Education and Outreach Funding Sources

Development of Wheat Varieties For Organic Farmers

From the mid-1950’s on, most wheat in the U.S. has been grown in and bred for high-input, traditional agricultural conditions.  These conditions include the common use of artificial fertilizers and chemical herbicides and fungicides, practices that are not allowed under current certified organic standards.  We believe that traits specifically adapted to and useful for organic wheat production have been lost from the gene pool of modern wheat varieties due to the intensive chemical management common in current wheat-breeding programs.

Long-term Organic Farming Impacts on Soil Fertility

Cyanobacteria are versatile organisms, able to generate oxygen, pull nitrogen from the air, and survive in virtually every ecosystem on the planet - all on a diet of sunlight, carbon dioxide and water. Researchers at Colorado State University are now putting these solar-powered microbes, commonly known as blue-green algae, to work producing high-quality organic fertilizer.
 

Nutrient Budgeting in Organic Grain Production

Green manures (GMs) play an essential role in organic grain-based systems on the Canadian prairies by contributing to soil health, cash crop yield, and grain quality. While this is well documented on research farms, a recent scan conducted by the Prairie Organic Grain Initiative (POGI), indicated poor adoption of GMs and lack of proper GM management. The goal of this research project is to increase the use and proper management of GMs.

Creating Climate Resilient Organic Systems by Enhancing Arbuscular Mycorrhizal Fungi Associations

While the majority of carrots are cultivated in California, recent droughts and water use restrictions may impact the success of future crops. Even in states such as Wisconsin, where water is more abundant, crops still must overcome oscillating soil moisture regimes due to differences in soil drainage, water-holding capacity, and microclimate conditions, as well as the anticipated drier summers which are predicted to increase with climate change.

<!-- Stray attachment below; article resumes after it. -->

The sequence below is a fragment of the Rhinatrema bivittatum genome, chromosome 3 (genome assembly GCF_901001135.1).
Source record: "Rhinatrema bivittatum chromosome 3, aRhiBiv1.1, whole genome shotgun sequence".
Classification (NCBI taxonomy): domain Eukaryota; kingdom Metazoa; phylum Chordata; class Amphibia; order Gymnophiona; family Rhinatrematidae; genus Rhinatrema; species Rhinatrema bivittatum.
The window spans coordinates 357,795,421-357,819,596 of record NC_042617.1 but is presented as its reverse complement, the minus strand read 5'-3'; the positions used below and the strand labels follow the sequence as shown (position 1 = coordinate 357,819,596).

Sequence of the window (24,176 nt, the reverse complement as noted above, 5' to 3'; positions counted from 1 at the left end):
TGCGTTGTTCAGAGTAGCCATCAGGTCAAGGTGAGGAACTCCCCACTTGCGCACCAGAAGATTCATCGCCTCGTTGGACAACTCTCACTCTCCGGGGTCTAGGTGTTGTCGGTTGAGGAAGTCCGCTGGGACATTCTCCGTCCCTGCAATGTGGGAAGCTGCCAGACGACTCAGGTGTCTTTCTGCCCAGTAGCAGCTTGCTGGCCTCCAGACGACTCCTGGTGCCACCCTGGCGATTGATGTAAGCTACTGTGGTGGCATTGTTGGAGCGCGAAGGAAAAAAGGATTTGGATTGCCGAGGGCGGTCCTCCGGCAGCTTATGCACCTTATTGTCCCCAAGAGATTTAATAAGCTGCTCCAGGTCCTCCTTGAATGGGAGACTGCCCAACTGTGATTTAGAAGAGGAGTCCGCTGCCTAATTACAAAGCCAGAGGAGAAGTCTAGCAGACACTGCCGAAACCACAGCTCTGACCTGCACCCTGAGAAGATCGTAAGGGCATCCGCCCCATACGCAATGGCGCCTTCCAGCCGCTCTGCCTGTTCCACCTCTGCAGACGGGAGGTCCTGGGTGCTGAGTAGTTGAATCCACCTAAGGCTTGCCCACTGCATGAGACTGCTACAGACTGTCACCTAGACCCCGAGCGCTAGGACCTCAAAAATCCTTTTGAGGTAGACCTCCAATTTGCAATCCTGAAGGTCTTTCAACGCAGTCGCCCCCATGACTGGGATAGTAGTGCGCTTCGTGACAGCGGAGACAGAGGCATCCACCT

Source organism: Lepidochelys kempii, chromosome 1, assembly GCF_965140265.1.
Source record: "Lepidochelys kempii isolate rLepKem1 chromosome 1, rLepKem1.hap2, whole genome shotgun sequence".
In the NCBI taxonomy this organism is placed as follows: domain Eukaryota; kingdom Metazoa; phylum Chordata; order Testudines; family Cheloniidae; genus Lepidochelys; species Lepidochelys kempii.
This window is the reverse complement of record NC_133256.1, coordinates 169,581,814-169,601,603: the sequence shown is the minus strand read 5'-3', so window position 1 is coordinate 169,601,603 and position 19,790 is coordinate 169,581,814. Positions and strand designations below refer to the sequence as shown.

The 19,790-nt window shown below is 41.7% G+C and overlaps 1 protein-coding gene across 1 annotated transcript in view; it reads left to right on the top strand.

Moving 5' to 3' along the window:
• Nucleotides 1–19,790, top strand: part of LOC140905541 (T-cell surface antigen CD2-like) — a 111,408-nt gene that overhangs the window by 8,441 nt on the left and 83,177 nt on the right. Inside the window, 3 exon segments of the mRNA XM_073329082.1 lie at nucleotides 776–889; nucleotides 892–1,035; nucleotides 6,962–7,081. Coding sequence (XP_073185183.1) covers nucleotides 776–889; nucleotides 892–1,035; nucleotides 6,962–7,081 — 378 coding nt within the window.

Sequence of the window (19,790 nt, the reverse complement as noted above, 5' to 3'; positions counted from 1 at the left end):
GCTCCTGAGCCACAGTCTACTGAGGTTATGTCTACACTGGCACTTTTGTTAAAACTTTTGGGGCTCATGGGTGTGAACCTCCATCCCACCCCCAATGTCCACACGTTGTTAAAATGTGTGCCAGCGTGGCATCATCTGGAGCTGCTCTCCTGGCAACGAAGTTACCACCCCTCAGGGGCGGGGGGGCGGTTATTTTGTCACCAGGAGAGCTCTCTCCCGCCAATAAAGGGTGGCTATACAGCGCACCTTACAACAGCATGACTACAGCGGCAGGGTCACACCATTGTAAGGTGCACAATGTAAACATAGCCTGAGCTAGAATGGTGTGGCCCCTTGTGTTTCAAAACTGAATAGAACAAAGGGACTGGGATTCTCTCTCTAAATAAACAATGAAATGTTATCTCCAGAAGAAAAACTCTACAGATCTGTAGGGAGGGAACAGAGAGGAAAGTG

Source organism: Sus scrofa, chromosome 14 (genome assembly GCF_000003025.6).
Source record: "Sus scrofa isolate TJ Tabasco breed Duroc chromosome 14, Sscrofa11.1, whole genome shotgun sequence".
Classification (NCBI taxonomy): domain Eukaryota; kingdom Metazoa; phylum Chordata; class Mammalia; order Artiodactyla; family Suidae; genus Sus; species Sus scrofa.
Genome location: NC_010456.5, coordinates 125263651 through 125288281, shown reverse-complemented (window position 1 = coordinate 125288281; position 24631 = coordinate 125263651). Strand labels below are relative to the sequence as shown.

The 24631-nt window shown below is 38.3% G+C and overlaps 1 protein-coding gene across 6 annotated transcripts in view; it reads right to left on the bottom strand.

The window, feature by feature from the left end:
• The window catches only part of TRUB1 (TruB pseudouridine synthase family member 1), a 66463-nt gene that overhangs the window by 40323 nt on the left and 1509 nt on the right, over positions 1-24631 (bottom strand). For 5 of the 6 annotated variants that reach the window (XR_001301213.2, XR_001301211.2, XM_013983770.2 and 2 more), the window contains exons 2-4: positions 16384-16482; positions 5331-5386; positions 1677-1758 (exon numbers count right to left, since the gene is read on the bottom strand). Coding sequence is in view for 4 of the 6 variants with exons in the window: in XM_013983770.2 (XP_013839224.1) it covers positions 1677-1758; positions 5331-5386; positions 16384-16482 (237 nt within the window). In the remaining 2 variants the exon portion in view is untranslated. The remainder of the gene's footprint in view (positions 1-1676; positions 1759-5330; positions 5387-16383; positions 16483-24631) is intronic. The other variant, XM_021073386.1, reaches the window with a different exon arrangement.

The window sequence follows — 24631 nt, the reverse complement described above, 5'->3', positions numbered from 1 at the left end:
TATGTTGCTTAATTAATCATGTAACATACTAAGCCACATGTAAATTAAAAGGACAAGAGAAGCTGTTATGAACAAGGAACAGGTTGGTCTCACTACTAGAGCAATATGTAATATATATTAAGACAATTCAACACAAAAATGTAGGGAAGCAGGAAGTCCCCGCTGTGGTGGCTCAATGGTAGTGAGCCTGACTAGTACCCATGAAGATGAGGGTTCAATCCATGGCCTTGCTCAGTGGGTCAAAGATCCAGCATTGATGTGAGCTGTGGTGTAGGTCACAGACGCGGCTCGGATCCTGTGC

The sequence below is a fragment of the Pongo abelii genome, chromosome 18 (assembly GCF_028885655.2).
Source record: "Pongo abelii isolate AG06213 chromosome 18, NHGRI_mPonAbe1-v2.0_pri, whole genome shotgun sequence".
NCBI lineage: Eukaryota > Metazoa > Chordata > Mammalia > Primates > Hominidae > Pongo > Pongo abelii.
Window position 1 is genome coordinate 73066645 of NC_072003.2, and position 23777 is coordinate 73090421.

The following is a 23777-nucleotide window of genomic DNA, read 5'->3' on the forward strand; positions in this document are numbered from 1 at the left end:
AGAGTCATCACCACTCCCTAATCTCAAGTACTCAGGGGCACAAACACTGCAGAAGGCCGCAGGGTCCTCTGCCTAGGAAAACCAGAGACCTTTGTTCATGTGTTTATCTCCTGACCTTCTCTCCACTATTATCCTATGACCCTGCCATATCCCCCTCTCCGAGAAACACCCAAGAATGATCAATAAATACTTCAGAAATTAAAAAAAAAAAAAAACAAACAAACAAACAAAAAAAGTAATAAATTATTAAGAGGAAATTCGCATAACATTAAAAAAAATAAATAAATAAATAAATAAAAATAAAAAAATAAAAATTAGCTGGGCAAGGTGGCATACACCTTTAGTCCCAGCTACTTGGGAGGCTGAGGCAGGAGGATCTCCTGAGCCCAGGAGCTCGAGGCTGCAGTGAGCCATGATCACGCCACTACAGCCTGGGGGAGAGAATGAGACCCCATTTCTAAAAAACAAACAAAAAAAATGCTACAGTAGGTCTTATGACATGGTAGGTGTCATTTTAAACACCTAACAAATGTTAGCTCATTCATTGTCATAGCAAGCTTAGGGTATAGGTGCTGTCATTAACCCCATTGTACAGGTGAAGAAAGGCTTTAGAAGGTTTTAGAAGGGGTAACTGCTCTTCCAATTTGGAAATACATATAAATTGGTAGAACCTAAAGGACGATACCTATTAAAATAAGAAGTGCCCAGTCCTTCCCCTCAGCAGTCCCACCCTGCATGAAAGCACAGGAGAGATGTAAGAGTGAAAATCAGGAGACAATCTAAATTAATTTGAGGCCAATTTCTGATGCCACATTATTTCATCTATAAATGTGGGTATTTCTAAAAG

Developing integrated Irrigation Management Strategies to Improve Water and Nutrient Use Efficiency of Organic Processing Tomato Production

This project aims at developing integrated irrigation practices that capitalize on soil health to improve the efficiency of irrigation water and decrease pest pressure and potential N losses of California organic processing tomato production. The current drought has dramatically decreased irrigation water allocated to organic tomato growers and there is an urgent need to test new irrigation strategies that reduce water inputs while maintaining product quality, nutrient supply and high productivity levels.

Field Evaluation of Designed Compost Extracts for Organic Weed Suppression

Organic vegetable growers need practical and cost-effective technology to reduce weed pressure and yield losses. In 2013-2014, OFRF funded Dr. Gladis Zinati at the Rodale Institute to perform laboratory and greenhouse trials on the weed suppressing ability of chemically- and biologically-designed compost extracts (DCE). Dr. Zinati found that DCEs with lower nitrate levels and greater nematode-to-protozoa ratios significantly reduced lambsquarter weed seed germination by 32% without affecting crop seed percent germination.

Livestock management on organic farms: A survey of issues and farm tested solutions

The survey was undertaken to obtain information for a publication on organic livestock management. Canadian Organic Growers wanted to base the book on farmers' experience as much as possible, to make sure it addressed the issues being faced by organic producers in Canada as well as providing useful practical information for those who want to convert from a conventional to an organic livestock operation. The main purpose of the survey was to identify theconstraints to organic livestock production and the methods used successfully to overcome these problems.

Livestock management on organic farms: A survey of issues and farm tested solutions

The survey was undertaken to obtain information for a publication on organic livestock management. Canadian Organic Growers wanted to base the book on farmers' experience as much as possible, to make sure it addressed the issues being faced by organic producers in Canada as well as providing useful practical information for those who want to convert from a conventional to an organic livestock operation. The main purpose of the survey was to identify theconstraints to organic livestock production and the methods used successfully to overcome these problems.

Participatory Evaluation of Organic Production System in Southwestern Louisiana

Several researchers (Francis et al., 1990; Murray and Butler, 1994; Poudel et al., 2000) have suggested farmer participatory research methods for problem identification, research design, and implementation of research results in developing production strategies for enhancing agricultural sustainability and environmental quality.

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